So here we have half of the Republican leadership chasing female prostitutes in the Watergate Hotel, and half chasing Jeff Gannon -- a flaming male prostitute -- through the halls of the White House.
I already have an altered state of awareness; but how is James Dobson taking in all this sexy stuff?
I think I'll e-mail him.
Editor's note: Focus on the Family's email address is: email@example.com.
Read it HERE.
J.P. comments: WTF? I am flabbergasted by this. Incomprehensible.
AFP: Outgoing press secretary lies one more time for Bush
WASHINGTON (AFP) - US's knowledge of Spanish is insufficient to sing "Nuestro Himno," the new Spanish-language version of the US national anthem, the departing White House spokesman said.
"The President can speak Spanish, but not that well," spokesman Scott McClellan (right, with Bush and Tony Snow, McClellan's successor) told reporters at the White House.
However, press reports have suggested, and videos circulating around the internet have shown conclusively, that the US president on occasion has sung the anthem in Spanish, in the approving presence of Hispanic constituents.
McClellan insisted Thursday, however, that that was not the case.
"I'm saying that not only was that suggestion absurd, but that he couldn't possibly sing the national anthem in Spanish. He's not that good with his Spanish," the outgoing spokesman said.
AP: Conservatives abandoning Bush in polls
By RON FOURNIER, AP Political Writer -- Friday, 27 minutes ago
WASHINGTON - Angry conservatives are driving the approval ratings of , left, and the GOP-led Congress to dismal new lows, according to an AP-Ipsos poll that underscores why Republicans fear an Election Day massacre.
Six months out, the intensity of opposition to Bush and Congress has risen sharply, along with the percentage of Americans who believe the nation is on the wrong track.
The AP-Ipsos poll also suggests that Democratic voters are far more motivated than Republicans. Elections in the middle of a president's term traditionally favor the party whose core supporters are the most energized.
This week's survey of 1,000 adults, including 865 registered voters, found:
Just 33 percent of the public approves of Bush's job performance, the lowest of his presidency. That compares with 36 percent approval in early April. Forty-five percent of self-described conservatives now disapprove of the president.
Just one-fourth of the public approves of the job Congress is doing, a new low in AP-Ipsos polling and down 5 percentage points since last month. A whopping 65 percent of conservatives disapprove of Congress.
A majority of Americans say they want Democrats rather than Republicans to control Congress (51 percent to 34 percent). That's the largest gap recorded by AP-Ipsos since Bush took office. Even 31 percent of conservatives want Republicans out of power.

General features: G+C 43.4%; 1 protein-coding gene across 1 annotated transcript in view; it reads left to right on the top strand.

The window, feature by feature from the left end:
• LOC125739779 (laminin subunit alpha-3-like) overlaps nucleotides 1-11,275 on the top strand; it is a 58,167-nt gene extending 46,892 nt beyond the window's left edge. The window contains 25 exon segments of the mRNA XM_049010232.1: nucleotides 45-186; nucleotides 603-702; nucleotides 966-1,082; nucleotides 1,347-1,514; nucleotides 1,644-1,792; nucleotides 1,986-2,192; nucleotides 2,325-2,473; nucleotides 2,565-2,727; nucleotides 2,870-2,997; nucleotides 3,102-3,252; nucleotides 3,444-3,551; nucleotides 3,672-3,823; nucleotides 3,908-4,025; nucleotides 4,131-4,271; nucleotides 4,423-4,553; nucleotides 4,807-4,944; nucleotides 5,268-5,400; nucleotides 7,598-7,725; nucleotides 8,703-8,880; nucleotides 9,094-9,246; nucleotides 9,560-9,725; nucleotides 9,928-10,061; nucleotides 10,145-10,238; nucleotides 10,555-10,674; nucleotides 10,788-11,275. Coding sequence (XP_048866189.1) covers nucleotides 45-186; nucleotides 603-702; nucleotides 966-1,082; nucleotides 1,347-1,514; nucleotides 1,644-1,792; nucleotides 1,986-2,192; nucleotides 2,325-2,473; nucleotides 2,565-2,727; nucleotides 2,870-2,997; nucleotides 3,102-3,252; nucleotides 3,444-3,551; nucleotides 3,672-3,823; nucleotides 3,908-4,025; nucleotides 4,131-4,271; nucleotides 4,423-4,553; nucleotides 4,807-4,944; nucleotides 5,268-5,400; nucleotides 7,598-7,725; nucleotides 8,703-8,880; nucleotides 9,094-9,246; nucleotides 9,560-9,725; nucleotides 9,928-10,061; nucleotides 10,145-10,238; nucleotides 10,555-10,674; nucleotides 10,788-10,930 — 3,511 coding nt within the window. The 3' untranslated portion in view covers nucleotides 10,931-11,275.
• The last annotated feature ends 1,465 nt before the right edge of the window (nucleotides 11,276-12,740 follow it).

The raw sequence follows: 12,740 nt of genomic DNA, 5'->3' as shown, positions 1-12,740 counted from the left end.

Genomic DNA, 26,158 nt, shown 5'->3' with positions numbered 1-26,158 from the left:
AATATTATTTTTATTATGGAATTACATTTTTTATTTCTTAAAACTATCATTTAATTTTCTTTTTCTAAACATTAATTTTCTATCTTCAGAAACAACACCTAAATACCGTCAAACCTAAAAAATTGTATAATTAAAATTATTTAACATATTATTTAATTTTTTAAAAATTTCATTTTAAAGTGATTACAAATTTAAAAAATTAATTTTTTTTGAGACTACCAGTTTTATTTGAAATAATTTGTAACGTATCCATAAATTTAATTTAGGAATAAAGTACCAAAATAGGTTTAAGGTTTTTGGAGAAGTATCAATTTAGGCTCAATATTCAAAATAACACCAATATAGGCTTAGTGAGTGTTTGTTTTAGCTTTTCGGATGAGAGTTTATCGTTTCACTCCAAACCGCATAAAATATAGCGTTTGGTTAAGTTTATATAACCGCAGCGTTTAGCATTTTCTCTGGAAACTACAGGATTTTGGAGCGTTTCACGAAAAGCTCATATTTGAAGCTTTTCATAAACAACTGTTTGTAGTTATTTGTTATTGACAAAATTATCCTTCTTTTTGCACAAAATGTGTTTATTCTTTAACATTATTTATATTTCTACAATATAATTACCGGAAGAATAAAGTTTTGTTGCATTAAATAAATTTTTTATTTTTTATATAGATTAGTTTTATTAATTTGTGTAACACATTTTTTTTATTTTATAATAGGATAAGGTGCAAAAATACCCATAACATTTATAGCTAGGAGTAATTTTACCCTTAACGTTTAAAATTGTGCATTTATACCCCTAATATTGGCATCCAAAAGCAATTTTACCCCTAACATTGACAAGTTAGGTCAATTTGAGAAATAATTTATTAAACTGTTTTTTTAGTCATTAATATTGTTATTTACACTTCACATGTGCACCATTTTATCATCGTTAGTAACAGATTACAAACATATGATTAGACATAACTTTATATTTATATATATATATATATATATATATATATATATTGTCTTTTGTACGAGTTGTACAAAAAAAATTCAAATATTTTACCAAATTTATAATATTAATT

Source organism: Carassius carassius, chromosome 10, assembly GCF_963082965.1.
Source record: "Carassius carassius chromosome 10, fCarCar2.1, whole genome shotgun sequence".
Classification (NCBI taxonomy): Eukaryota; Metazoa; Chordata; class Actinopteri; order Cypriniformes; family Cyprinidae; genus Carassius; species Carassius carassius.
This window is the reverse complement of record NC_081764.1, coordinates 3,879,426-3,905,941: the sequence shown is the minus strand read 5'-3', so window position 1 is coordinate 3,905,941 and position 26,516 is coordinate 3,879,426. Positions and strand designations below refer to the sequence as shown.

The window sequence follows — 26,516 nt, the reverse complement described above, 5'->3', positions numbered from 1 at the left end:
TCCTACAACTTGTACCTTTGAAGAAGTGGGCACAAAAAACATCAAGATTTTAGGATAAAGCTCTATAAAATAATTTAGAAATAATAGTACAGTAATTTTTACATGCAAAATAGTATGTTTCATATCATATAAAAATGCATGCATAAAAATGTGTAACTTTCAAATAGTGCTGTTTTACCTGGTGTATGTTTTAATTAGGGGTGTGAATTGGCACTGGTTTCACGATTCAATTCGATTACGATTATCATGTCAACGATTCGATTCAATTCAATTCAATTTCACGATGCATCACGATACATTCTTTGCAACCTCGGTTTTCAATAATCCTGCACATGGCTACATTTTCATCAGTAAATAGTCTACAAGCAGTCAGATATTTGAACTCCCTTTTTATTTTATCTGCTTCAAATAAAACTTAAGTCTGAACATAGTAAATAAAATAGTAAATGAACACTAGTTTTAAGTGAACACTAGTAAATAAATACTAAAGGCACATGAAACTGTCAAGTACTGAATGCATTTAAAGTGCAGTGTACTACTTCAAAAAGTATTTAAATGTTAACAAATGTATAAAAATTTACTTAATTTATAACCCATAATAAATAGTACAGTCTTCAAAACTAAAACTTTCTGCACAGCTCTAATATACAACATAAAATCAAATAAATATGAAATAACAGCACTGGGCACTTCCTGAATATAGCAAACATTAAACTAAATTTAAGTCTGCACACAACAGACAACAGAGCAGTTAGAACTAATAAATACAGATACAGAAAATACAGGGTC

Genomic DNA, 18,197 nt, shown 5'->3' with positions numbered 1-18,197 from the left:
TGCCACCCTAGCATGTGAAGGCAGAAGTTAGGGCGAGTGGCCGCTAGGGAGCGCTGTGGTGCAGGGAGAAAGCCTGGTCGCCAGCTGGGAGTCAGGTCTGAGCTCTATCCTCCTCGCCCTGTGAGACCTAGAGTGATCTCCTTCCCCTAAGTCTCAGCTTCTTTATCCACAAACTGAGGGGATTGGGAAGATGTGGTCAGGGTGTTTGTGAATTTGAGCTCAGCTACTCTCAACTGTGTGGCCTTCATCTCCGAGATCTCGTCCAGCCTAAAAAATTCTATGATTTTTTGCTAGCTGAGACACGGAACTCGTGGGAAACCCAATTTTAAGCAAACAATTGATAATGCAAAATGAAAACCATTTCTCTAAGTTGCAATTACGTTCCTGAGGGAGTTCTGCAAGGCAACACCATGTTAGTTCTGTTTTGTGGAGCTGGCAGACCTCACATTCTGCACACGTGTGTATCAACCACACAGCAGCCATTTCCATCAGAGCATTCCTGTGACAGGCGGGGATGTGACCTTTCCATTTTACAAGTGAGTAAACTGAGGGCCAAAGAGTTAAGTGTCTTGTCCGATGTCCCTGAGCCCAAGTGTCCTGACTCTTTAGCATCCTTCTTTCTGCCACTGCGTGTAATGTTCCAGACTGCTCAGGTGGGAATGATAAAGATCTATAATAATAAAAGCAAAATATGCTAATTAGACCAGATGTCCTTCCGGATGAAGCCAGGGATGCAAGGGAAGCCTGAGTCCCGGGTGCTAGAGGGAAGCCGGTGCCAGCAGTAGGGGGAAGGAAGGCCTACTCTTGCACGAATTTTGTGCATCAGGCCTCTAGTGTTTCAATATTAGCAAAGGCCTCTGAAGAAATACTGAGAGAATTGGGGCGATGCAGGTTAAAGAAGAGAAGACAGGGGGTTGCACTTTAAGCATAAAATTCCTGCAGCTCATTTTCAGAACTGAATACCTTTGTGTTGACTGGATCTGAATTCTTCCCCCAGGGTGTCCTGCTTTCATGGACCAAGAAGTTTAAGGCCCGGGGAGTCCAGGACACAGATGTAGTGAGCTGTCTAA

The souring of the nation's mood has accelerated the past three months, with the percentage of people describing the nation on the wrong track rising 12 points to a new high of 73 percent. Six of 10 conservatives say America is headed in the wrong direction.
Republican strategists said the party stands to lose control of Congress unless the environment changes unexpectedly.
"It's going to take some events of significance to turn this around," GOP pollster Whit Ayres said. "I don't think at this point you can talk your way back from those sorts of ratings."
Full AP-Yahoo News story. M.C.: "Events of significance?" Hopefully, some "emergency" in Iran or North Korea will not do it for them.
Thursday, May 04, 2006
On the May 3 edition of his nationally syndicated radio show, Sean Hannity compared our invasion of Iraq with Reagan's stand against communism and justified it as a fight for liberty in retaliation for the 9/11 attacks.
CALLER: The [Iraq] war was the greatest mistake in my lifetime.
HANNITY: It was not. You know what? It may be the greatest success in our lifetime, if, in fact -- if Reagan was betting on the fact that it is inherent in the human spirit to be free, that we are endowed by our creator that all men are created equal, and that given an opportunity the people in the Eastern Bloc would ultimately rise up and help in the beginnings of freedom. So, too, can it happen in this part of the world.
CALLER: Well, so, too, can it happen that they vote for Hamas, like they just did.
HANNITY: Well, the Palestinians -- this could be the beginning of democratization, and liberty and freedom in that part of the world. Do you deny that's a possibility?
CALLER: No, I don't deny it, but they can also vote for Hezbollah in Lebanon and Hamas on the West Bank --